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Why the hell is my performance & review partially based on the number of comments in my pull requests? piss off

Comments
  • 22
    Because you work for a lazy brained dumb as donkey shit pointy haired manager
  • 9
    Cuz your employer is a dick with no brain?!
  • 13
    Because.... you are paid based on LOC and don't realise it.
  • 6
    They looked at your PRs and decided let's screw this fellow
  • -1
    Because you’re a cuck, sir
    Consider doing something about it
    I’m sorry but the sooner you see the truth the better
  • 0
    Where we would be without metrics? Chaos! Unbridled chaos!
  • 6
    Well we’re not much different. We are scored based on what impact our work had to our annual turnover. Guess what. Developers have no say on that, as you can imagine this is business decision and we only develop what we’re told. It doesn’t matter that you finished all tasks on time and with no production bugs, if your work doesn’t bring money to the company your performance is bad. Very clever hah
  • 9
    Time to make a bot.
  • 4
    I’d tell that person, directly to their face, to get fucked.
  • 1
    Because it can easily be counted by an algorithm.

    Verbosity != Quality
  • 1
    Performance reviews are a bane of the field. Fuck every employer that uses them.
  • 3
    @junon Feedback conversations are good, as long as they're conversations, and not interrogations.

    Bidirectionality is important. A "worker" employee doesn't just exist to perform work for a manager, the manager must also perform work to support their employees.

    If an employee is the only one being scrutinized for their performance, they should have a higher salary than the manager by default, as the reasoning "the manager earns more because they carry the weight of more impactful responsibilities" doesn't hold up.

    I am a manager of sorts (department tech lead) for 30 devs. I advise HR about their performance. They also share feedback on each other, and on me. If I underperform in my duties according to the people in my department, it can have consequences for me.
  • 2
    @bittersweet Sorry, performance reviews are toxic. There's nothing you can say to convince me otherwise. Wrap it up in whatever bows and glitter you want. They're still massive Fuck You's to anyone working at your company.
  • 2
    @junon Performance reviews... probably.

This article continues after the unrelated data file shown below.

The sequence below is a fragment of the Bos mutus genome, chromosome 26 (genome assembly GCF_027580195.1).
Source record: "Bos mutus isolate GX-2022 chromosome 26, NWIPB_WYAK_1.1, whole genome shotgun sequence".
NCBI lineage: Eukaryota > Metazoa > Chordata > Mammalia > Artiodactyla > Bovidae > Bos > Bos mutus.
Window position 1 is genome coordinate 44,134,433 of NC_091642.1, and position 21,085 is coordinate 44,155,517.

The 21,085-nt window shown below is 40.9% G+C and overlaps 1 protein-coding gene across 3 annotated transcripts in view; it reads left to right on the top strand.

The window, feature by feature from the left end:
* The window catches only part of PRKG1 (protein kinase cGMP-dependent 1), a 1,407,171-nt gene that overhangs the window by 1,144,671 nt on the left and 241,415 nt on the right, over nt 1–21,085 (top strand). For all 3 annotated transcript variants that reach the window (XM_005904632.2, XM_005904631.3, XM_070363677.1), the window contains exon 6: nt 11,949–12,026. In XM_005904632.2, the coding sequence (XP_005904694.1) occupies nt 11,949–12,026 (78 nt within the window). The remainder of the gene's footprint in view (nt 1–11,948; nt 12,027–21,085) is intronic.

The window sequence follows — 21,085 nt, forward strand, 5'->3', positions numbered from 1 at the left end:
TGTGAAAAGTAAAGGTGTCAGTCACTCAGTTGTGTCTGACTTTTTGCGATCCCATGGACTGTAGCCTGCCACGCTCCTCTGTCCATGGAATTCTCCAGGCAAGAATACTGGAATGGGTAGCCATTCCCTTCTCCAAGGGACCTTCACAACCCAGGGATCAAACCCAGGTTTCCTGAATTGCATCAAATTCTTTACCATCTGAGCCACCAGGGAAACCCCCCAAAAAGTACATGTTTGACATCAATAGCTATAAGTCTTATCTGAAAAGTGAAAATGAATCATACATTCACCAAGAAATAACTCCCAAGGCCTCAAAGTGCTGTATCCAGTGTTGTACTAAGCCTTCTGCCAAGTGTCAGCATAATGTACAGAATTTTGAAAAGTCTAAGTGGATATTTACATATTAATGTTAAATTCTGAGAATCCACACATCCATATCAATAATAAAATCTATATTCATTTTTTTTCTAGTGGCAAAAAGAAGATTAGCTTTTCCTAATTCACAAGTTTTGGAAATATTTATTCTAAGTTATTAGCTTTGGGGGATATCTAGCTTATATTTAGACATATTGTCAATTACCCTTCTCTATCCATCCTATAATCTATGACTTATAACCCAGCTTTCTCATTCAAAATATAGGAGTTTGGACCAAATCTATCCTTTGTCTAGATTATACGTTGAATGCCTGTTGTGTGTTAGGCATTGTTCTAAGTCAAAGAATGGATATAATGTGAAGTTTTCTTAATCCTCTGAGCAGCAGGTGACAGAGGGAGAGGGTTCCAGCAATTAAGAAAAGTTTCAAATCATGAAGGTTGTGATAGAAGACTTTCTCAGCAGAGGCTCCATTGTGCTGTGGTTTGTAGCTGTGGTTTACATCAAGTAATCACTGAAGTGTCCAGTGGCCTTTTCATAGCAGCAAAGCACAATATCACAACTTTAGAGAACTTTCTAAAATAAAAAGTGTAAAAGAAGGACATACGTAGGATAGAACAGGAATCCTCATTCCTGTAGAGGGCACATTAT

You do need to be able to tell each other "I think you're doing great when it comes to x, but your role also requires you to be able to do y. You need to improve in that area. How can we help you improve?"

    I don't think salary should be very directly linked to that.

    You hire a specific role & seniority, pay them a fair salary which matches. You expect them to be professional in their work & personal progress.

    If they're not taking it seriously, you terminate their employment.

    Raises are a way to conform to market prices -- but not by going through some bullshit pile of forms, making an employee feel bad about themselves JUST so you can keep the budget in check. If that's the case, you just say: "There's no budget for raises".

    Conversations about personal goals, improvements, frustrations, etc still need to happen.

    Otherwise you end up with developers and managers who hate each other's habits and efforts and won't talk to each other.
  • 0
    @junon What I mean is that feedback should be given (bidirectionally!), regardless of what it means for your employment & salary.

    And as an employer, you should be honest about salary & raises, not use fake negative feedback as a crutch to deny someone a raise.

    That happens too often, and you're right about that: It's toxic as fuck.

    Both employees & employers should be honest in their salary negotiations.
  • 2
    I've never heard of feedback on managers. Geez. It's always been a top down ⬇️ feedback, not any sorta loop. I feel it's one of the broken things about many company cultures. Most people have heard that you don't leave a company you leave your manager. I wonder if having a feedback loop on your manager so that communication and other areas could be improved would actually result in some change if that was a normal thing.

    Me I've got a really good boss overall. but we've had some communication snafus that impacted my ratings. The majority of this was on the manager not me as I was working hard to deliver but I didn't try to create more noise by cc'ing on everything. Because that work wasn't front and center product driven it basically met my work was invisible to most.

    I'm in the process of looking for more product oriented role now because in many environments devops/sre value is difficult to quantify despite how impactful it is.
  • 1
    @SQLBarbarian at my workplace we actually get asked for feedback on everyone, including managers prior to their annual review but I'm not sure how efficient it is... I doubt they actually give a shit about it
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